The South African election results were interesting.
Like many Australians, I knew so little about the political landscape that I wrote South Africa - political parties and the 2004 elections just to set a small benchmark for future reference. I am glad that I did.
Looking back at that post, a few things stood out.
The first was the dominance of the ANC. In 2004 it scored 69.69% of the vote, up 3.34%, gaining 279 seats (up 13) in the 400 seat National Assembly.
The second was the plethora of parties with at least one seat, no less than twelve. This made it very difficult to create a credible opposition.
The Democratic Alliance, the official opposition, received 12.37% of the vote and 50 seats at the 2004 elections, followed by the Inkatha Freedom Party on 6.97% of the vote and 28 seats. Compared to the election before, the Alliance increased its share of the vote by 2.81%, adding 12 seats, while Inkatha's vote slipped by 1.61%, losing 6 seats.
This year's South African elections attracted global interest because of the presence of Jacob Zuma - he is simply an interesting figure, regardless of what one thinks about him. It also attracted attention because of the emergence of the Congress of the People (COPE) as a break-away from the ANC triggered by the treatment of Thabo Mbeki. Could COPE cope by defeating the ANC?
As an outsider, this always seemed unlikely. It is very hard in a practical sense to defeat a powerful incumbent.
To my mind, these elections represented a further maturation in the South African political process. They were free and fair with huge voter turn-out. They also marked, I think, a further consolidation in the South African political system. I am writing here with care because I am conscious of my own lack of knowledge.
The overall party votes can be found here.
The ANC proportion of the national vote declined to 66.11%, reversing the gains made at the 2004 election. This is still a remarkably high result, considering the in-fighting that had occurred. The ANC's provincial vote was a little less at 65.13%.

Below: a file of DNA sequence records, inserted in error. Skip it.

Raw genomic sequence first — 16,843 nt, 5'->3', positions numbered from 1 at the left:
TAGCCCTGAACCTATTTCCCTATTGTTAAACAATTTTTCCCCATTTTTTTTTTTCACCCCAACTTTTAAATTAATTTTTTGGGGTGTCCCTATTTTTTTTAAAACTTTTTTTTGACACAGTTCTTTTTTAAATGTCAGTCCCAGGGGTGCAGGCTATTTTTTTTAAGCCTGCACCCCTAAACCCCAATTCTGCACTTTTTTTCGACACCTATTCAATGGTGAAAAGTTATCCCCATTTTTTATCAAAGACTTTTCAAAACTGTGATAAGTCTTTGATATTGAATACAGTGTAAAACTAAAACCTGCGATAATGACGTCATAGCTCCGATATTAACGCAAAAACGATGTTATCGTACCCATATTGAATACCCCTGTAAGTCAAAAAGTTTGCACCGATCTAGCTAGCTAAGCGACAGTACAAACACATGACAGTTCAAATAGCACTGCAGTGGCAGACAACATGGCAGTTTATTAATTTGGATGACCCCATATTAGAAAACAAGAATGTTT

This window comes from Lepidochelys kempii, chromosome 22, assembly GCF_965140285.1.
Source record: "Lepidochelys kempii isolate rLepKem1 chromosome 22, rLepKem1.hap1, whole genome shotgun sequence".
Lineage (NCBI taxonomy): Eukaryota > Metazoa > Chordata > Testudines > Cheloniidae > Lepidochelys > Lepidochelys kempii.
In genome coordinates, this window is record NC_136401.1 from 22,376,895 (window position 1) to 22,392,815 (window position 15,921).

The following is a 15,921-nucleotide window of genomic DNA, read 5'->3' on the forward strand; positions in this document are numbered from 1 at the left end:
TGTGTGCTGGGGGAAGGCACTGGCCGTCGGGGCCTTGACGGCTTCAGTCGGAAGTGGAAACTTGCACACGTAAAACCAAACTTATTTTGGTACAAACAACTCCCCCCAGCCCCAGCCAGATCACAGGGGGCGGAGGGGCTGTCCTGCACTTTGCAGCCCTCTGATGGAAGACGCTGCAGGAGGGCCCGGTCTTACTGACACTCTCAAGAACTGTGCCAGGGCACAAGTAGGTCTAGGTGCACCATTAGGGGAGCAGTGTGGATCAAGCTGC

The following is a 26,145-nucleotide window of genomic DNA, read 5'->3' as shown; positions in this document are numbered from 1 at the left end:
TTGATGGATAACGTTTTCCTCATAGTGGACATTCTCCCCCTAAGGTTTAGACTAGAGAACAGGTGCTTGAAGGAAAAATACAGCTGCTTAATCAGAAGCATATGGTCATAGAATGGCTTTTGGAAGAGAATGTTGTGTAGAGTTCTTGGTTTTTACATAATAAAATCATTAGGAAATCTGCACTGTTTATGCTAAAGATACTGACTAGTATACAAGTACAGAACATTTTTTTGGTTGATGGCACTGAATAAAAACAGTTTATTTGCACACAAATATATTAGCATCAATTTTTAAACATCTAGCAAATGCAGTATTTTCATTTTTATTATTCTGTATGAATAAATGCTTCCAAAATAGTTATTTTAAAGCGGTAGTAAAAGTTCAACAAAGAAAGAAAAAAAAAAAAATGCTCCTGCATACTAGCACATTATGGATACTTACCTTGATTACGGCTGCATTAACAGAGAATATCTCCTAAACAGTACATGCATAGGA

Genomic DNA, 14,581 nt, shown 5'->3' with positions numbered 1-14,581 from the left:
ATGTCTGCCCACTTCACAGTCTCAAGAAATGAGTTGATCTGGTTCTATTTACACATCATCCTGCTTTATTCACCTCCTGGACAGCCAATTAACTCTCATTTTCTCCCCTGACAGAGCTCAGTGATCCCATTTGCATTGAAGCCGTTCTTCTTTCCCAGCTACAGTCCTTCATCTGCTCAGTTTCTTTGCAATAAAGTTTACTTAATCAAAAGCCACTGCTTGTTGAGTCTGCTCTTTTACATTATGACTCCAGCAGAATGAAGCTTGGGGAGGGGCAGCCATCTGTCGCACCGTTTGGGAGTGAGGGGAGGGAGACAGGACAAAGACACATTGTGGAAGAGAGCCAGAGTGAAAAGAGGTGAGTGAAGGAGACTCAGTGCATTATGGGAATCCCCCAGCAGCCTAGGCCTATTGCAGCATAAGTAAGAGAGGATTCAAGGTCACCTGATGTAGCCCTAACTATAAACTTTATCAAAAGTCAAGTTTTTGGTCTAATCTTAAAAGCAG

COPE did not do as well as it had hoped, coming in third with 7.46% of the national vote, 7.39% of the provincial vote. Still, this will give it a base.
The big winner was the Democratic Alliance with 16.37% of the national vote, 16.57% of the provincial vote. While this percentage is still dwarfed by the ANC, it is still a good result considering that that the DA had less than 10% of the vote prior to the 2004 elections. Importantly, the DA won the provincial elections in Western Cape, giving it a base in Government.
The increase in the DA vote plus the new COPE vote came partly from the ANC, more from other smaller parties and especially from the Inkatha Freedom Party whose share of the national vote dropped from 6.97% to 4.59%. In KwaZulu-Natal, Inkatha's former heartland, the Party was trounced by the ANC.
This suggests that the while losing votes in some areas, the ANC still gained in others. Jacob Zuma seems to have done well in appealing to Zulu patriotism without alienating other groups.
Counting continues, so final results may vary somewhat.
It will be interesting to see the final geographic support for the various parties. For example, COPES' longer term position is likely to be influenced by its final position in the various provincial parliaments.